A studied a lot of the work of the artist “Joseph Wright” too, this helped me get a real feel for the contrasting lights & darks in the image, the blazing heat and light of the furnace, and the dark corners mere feet away from it where the light fades, I hope that I managed to capture some of his mastery of the subject in my work.
Fairly soon, my first sketch of the scene came to light, it was pretty much my “Base” reference photo, but with a large portion of the outer edges of the foreground removed.
My next step was to try and set the atmosphere of the initial sketch, I knew that setting the atmosphere I wanted would come from using the correct tones and shades of grey, giving the various objects in the image their own look and feel, I spent quite a bit of time just shading things in, with different levels of grey, eventually producing a shaded and now more realistic looking scene.
Finally, it was time to start adding some colour to the image. As I mentioned previously, I studied a number of other photos of differing steelworks, to get a feel for the Orangey/Yellow glows of the furnace, the bright white heat and the dark, dirty grimy corners surrounding it. In some scenes the only light many workers saw was the glow of these furnaces and the heat they produced.
I kept the surrounding area outside the furnace as dark as I could, without losing the detail, and the final colour version of my painting came to life.
And there we go, this is my first one, I doubt very much it will be my last one, not with so much inspiration to draw on from around this area we know as Consett.
Back in July, we held our first in-person event in a long time, we invited “Steve Shields” an ex-Br train guard to talk about his life and experiences working the Consett to Tyne Dock route used primarily for shipping in Iron ore, and shipping out the finished product’s from Consett Works.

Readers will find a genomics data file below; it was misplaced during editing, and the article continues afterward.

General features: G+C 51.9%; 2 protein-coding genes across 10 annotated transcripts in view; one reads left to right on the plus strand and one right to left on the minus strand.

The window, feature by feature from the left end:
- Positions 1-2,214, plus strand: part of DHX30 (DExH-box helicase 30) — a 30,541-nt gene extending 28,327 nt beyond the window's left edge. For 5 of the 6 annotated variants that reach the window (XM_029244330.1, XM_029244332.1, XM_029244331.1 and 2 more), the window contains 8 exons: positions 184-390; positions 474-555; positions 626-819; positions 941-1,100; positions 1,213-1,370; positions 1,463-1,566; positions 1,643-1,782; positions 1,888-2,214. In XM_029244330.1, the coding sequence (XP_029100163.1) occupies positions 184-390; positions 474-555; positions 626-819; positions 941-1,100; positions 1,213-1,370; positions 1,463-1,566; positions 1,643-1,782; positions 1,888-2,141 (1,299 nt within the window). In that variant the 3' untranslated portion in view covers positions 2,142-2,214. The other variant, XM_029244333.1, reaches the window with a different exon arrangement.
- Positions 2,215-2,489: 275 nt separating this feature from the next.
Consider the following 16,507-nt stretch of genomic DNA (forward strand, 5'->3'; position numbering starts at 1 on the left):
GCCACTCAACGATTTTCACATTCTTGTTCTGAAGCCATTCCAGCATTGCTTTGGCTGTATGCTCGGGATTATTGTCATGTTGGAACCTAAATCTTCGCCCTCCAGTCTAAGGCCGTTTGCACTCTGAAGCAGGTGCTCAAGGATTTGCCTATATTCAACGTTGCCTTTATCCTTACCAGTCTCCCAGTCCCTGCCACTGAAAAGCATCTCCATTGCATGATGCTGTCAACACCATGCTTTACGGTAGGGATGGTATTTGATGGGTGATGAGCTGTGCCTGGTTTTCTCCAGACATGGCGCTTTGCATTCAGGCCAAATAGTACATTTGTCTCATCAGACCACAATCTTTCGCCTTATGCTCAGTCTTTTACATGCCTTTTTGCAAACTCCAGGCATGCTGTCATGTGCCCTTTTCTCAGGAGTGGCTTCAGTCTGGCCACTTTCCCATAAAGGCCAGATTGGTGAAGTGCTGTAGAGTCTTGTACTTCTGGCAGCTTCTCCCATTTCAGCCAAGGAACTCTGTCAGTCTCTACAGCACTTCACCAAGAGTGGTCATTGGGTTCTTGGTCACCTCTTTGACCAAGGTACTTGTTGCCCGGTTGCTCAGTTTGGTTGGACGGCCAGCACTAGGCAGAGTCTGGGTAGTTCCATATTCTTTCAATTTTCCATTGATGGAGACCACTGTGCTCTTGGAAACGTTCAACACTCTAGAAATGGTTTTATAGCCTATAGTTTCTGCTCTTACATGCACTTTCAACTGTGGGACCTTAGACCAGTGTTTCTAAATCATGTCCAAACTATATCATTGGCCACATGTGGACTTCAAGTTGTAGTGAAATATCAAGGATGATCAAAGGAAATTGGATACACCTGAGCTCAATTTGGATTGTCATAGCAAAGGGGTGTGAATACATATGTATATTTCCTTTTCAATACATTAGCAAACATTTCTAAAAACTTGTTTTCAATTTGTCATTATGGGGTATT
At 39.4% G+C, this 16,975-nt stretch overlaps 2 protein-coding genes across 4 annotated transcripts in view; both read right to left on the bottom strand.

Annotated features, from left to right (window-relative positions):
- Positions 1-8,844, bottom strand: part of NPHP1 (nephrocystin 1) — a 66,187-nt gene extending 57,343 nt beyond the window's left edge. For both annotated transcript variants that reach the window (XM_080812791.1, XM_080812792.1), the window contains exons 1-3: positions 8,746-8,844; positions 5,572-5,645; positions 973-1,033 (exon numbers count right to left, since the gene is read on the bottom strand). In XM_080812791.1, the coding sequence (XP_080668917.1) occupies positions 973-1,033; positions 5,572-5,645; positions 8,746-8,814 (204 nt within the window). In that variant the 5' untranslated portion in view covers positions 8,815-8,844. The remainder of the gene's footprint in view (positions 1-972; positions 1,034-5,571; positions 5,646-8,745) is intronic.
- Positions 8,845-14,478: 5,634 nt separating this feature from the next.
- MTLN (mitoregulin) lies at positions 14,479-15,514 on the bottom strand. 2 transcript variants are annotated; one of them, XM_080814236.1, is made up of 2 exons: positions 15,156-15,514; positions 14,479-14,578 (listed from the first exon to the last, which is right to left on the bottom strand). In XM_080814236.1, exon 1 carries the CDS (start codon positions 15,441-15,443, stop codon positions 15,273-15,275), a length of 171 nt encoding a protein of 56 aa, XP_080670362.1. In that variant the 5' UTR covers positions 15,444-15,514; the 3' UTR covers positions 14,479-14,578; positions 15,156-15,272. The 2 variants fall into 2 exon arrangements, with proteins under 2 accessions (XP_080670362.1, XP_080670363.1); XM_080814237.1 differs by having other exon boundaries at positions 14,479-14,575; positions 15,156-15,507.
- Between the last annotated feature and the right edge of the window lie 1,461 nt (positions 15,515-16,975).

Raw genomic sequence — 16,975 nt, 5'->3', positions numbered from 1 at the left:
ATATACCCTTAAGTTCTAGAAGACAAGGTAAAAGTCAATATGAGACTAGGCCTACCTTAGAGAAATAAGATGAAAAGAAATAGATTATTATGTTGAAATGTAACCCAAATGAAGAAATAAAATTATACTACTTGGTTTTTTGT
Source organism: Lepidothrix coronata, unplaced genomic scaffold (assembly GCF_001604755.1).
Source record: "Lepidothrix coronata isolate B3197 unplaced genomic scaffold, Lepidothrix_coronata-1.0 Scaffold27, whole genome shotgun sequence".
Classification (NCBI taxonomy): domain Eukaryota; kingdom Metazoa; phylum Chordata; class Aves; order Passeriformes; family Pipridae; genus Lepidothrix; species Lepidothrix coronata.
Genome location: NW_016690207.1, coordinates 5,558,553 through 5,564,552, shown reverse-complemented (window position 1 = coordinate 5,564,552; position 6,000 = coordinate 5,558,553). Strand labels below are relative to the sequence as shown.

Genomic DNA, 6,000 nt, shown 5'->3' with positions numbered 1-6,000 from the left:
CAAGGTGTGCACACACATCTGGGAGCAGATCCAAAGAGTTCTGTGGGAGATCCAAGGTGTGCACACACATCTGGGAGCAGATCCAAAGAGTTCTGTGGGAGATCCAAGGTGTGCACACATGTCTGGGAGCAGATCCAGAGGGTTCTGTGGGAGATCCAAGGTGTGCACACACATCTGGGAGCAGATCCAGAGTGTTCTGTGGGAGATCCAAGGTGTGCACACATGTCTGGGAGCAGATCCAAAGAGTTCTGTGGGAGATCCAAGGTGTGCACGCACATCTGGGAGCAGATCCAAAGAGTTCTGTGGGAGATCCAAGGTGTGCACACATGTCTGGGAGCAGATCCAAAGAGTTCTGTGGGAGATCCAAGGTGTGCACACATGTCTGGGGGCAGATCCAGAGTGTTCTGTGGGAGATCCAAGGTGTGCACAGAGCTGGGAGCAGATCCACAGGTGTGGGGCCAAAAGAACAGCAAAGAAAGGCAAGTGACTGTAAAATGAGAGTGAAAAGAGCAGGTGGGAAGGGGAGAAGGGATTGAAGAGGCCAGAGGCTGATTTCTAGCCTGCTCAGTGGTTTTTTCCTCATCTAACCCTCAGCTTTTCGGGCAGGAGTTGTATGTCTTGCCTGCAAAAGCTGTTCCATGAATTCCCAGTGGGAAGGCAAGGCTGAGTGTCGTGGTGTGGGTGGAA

Steve was a mine of information and knowledge about the inner workings of the line and the various character’s that inhabited its world, as well as revealing some very funny anecdotes of life on the rails (and off the rails in some cases…)
I know the route myself pretty well (Having done the work I have to map it out in digital form) and I was there hanging on every word, every incline, every slipped brake story as Steve skilfully recounted tales from his time as a train guard, I could picture in my mind’s eye every curve in the track, and each of the main signal boxes, it truly was fascinating listening to him describe things as they used to be.
After Steve finished his talk, we all had a good chat together, and Steve showed us some items from his personal collection of memorabilia collected during his career.
Steve had many interesting items with him, including one of his most treasured, the “Annfield Branch” name plate from Consett North signal box. In the later years of his career, Steve was the signal-man at Consett North and was responsible for helping to get the wagons in and out of Consett Steelworks.
Steve still works on the railways today, and even though it’s not Consett, still loves every part of his job.
The event was recorded in 2 parts, as we stopped for a break half way through.
Steve also previously wrote us a blog post recounting some of what he talked about in his presentation, you can find the post here: